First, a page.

Jonathan the Tortoise Celebrates 190th Birthday

He's the world's oldest land animal, according to Guinness.

Jonathan tortoise and birthday cake
Jonathan celebrates with a veggie birthday cake.

St. Helena Tourism

There’s a big birthday celebration on St. Helena Island as Jonathan the famed Seychelles giant tortoise celebrates 190 years.

At least that’s the estimate for this well-known tortoise, who is believed to be the world’s oldest living land animal, according to the Guinness Book of World Records.

Jonathan had a birthday party on the grounds of Plantation House, the governor’s residence where he lives. Islanders stopped by for photos, to offer him well wishes, and to buy special commemorative stamps featuring his image.

“Jonathan was presented with a cake consisting purely of his favorite fruit and vegetables, created and presented by the staff at Plantation House, who care for him daily,” St. Helena Tourism posted on Facebook.

“Jonathan is truly a national treasure, loved by the people of St Helena—this was shown yesterday when the community came together to celebrate his amazing milestone. Thank you to everyone involved.”

Tracking Jonathan's Age

Jonathan is a Seychelles giant tortoise (Dipsochelys hololissa) that was brought to the island from Seychelles in 1882 along with three other tortoises. He was a gift to Sir William Grey-Wilson, who later became governor.

Although no one knows exactly how old Jonathan is, a photo was found from the Boer War that showed a giant tortoise next to a war prisoner around 1900. In 2008, the Daily Mail media site wrote a story claiming Jonathan was the same tortoise in the photo.

Later, an old photo taken between 1882 and 1886 surfaced. It showed Jonathan grazing on grass in the Plantation House garden.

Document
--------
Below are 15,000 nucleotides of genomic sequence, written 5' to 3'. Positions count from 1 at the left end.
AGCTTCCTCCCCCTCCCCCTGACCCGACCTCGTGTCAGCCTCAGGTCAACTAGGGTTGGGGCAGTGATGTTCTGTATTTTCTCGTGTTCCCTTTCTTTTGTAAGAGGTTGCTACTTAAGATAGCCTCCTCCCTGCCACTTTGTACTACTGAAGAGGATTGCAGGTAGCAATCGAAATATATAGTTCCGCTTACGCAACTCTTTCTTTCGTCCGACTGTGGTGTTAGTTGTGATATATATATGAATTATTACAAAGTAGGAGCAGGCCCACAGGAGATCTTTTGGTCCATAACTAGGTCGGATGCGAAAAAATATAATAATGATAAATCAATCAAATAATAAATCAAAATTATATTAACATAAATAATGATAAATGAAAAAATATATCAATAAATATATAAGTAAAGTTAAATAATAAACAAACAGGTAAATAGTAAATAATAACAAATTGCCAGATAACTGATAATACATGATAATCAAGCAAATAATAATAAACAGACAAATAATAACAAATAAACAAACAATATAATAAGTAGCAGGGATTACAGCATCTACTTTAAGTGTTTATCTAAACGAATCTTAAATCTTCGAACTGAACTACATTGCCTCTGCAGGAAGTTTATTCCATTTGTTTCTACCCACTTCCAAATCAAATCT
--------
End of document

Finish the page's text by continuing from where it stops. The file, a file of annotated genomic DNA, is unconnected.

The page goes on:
According to Guinness, Jonathan is the oldest chelonian, a category that includes all turtles, tortoises, and terrapins.

Before Jonathan, the oldest chelonian was Tu’i Malila, a radiated tortoise that lived to be at least 188, Guinness reports. She died in the mid-1960s.

The Seychelles giant tortoise is extinct in the wild. The animals were hunted for food and for exportation.

Sunbathing and Snacking with Friends

Jonathan is definitely a local celebrity. A local coin has Jonathan featured on one side.

He spends his days hanging out with three other giant tortoises: David, Emma, and Fred.

His veterinarian Joe Hollins told Guinness that Jonathan "enjoys the sun but on very hot days takes to the shade. On mild days, he will sunbathe—his long neck and legs stretched fully out of his shell to absorb heat and transfer it to his core."

On colder days, Jonathan likes to “dig himself into leaf mold or grass clippings and remain there all day.”

The giant tortoise is blind and can’t smell, but his hearing is great.. He is fed by hand once a week to give him extra calories, vitamins, and minerals. He loves being around people and associates his vet’s voice as a sign that good food is on its way.

Jonathan’s big birthday bash garnered global attention

“Congratulations Jonathan on your 190th!” tweeted Nigel Smith, the governor of St. Helena. “Hope you enjoyed your delicious veggie birthday cake. Celebrations continue on St. Helena with a special Christmas market, and of course, lots more.”

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